Monday, April 02, 2007

How damaging are the proposed revisions to the Endangered Species Act? - Decide for yourself

This morning, the New York Times editorial described the Endangered Species Act as A Law Not to Be Trifled With. “…Democrats in the House jumped all over one of his assistant secretaries in the wake of a report that the department was secretly rewriting important regulations governing the Endangered Species Act with an eye to weakening it.”

The editorial goes on, “But the proposed changes to the Endangered Species Act, leaked to an environmental group, deserve special attention. One reason is that this administration has long wanted to narrow the scope of the act, which for years has been a target of property-rights groups, timber interests and developers, mostly in the West…. A bill containing some of these same changes failed in Congress last year….several of them [the changes] go to the very heart of the law — weakening federal oversight, undercutting the authority of agency scientists, making it more difficult to remove obstacles like dams and roads that threaten a species’ recovery and restricting the department’s ability to classify a species as threatened or endangered."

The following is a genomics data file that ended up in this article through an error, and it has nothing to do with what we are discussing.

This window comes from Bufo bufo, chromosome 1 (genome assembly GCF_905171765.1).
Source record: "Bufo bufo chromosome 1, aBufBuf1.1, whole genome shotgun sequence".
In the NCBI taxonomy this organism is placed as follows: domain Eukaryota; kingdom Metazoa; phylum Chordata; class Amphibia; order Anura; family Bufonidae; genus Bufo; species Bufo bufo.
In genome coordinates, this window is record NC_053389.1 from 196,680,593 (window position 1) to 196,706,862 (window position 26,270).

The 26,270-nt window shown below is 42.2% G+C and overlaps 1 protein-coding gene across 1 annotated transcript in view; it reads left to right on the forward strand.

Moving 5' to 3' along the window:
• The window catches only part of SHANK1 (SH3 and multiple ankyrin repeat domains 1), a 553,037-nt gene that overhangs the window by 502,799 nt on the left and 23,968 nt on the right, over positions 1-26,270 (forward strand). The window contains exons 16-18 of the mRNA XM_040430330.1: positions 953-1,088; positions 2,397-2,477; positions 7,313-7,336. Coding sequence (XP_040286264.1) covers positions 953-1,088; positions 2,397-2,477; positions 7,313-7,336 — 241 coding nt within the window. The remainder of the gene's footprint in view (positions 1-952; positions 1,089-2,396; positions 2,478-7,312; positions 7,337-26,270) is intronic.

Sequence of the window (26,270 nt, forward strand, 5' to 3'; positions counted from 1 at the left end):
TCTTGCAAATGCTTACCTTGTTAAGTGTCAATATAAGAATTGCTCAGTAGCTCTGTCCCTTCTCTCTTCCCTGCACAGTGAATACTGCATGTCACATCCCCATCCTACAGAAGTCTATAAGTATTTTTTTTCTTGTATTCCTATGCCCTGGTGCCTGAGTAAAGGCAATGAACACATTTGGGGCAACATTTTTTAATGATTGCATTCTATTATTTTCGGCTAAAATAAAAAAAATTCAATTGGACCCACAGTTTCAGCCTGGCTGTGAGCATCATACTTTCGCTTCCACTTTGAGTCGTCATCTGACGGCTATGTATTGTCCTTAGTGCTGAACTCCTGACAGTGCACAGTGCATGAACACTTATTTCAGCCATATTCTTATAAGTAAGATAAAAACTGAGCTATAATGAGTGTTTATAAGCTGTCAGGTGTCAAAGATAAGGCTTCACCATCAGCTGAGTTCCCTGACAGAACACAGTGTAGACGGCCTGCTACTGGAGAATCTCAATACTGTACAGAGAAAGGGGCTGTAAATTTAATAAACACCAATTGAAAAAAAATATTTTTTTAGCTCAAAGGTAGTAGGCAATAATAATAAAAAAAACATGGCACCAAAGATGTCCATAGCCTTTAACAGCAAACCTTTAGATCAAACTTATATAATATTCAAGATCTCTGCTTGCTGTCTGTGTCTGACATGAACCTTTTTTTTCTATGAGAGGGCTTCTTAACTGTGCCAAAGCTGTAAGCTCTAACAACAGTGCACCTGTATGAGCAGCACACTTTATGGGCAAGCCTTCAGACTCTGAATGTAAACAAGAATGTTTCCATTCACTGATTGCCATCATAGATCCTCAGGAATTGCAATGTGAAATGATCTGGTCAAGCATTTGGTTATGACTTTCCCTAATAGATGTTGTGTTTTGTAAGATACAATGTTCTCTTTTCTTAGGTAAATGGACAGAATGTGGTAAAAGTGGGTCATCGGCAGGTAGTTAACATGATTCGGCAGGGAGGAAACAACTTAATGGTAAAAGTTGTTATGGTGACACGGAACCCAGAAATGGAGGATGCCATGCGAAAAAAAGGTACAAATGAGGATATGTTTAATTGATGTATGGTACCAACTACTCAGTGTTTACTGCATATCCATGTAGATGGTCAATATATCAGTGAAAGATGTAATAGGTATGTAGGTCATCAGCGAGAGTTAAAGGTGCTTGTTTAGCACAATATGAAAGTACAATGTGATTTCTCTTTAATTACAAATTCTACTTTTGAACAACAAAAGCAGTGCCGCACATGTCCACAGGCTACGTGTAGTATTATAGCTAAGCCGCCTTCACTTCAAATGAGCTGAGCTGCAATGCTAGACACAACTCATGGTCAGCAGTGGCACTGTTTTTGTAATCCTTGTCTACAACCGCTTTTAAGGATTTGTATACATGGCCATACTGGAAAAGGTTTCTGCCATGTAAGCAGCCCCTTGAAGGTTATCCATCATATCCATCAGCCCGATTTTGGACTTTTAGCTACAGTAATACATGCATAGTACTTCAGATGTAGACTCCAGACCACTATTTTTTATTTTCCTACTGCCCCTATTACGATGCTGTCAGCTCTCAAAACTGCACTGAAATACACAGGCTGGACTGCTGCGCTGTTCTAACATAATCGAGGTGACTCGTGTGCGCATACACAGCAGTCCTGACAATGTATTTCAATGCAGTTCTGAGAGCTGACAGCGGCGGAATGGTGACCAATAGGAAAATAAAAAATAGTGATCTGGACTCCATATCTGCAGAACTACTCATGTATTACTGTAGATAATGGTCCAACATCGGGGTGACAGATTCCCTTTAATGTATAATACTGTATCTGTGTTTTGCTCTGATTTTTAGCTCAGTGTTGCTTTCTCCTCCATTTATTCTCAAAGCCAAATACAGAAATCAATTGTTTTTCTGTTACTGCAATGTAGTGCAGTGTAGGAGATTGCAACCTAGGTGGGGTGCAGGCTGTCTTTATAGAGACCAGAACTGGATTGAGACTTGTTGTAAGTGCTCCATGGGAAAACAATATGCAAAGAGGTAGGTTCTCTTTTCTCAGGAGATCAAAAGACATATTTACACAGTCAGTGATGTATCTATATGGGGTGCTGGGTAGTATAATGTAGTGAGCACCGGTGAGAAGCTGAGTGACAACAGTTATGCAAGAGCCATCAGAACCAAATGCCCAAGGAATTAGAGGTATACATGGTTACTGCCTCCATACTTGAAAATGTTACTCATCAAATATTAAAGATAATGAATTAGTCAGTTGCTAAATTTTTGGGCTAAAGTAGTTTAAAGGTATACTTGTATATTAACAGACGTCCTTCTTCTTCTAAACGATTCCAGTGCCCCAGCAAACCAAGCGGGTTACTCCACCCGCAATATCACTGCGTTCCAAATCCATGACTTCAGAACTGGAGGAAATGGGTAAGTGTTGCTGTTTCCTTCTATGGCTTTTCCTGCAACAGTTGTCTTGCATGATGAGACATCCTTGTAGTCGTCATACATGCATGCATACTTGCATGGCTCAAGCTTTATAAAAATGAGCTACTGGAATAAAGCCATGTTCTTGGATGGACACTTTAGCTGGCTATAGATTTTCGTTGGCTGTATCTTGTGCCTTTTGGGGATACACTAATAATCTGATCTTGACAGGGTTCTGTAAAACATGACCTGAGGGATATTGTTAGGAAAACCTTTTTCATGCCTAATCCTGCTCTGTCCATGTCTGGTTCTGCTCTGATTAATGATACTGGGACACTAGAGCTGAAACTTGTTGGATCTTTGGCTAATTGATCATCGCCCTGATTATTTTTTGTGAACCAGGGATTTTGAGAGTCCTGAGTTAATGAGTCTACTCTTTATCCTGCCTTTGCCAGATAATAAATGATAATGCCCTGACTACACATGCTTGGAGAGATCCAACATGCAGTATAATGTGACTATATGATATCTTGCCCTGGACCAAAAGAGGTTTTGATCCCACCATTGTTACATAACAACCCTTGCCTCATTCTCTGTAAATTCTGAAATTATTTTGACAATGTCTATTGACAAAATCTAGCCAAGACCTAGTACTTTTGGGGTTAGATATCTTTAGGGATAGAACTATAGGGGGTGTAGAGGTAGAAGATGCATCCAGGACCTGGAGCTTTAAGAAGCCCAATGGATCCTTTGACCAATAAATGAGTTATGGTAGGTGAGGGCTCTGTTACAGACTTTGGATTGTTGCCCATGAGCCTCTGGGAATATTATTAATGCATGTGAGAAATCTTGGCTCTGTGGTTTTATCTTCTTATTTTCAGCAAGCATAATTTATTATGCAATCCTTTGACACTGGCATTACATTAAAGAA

How serious are these changes? You can decide for yourself by going to Comparison of Existing and Draft Bush Administration Endangered Species Act Regulations, released on March, 2007, by the Center for Biological Diversity and Public Employees for Environmental Responsibility. The differences are clearly described in easy-to-read chart form.


Troy said...

Flagrantly evil administration.

Hey Gail, I've been reading your blog. It's very good.

Anonymous said...

Nicely done, Gail. Love the graphic! I feel like I needn't worry, that the world will take notice now that you're on the case!!

Troy said it best: EVIL BASTARDS!


Anonymous said...

Hurray for leakers. Without them the public would have practically zero information about the inner deliberations of government officials.

Gold star to whoever leaked the information to the NYT.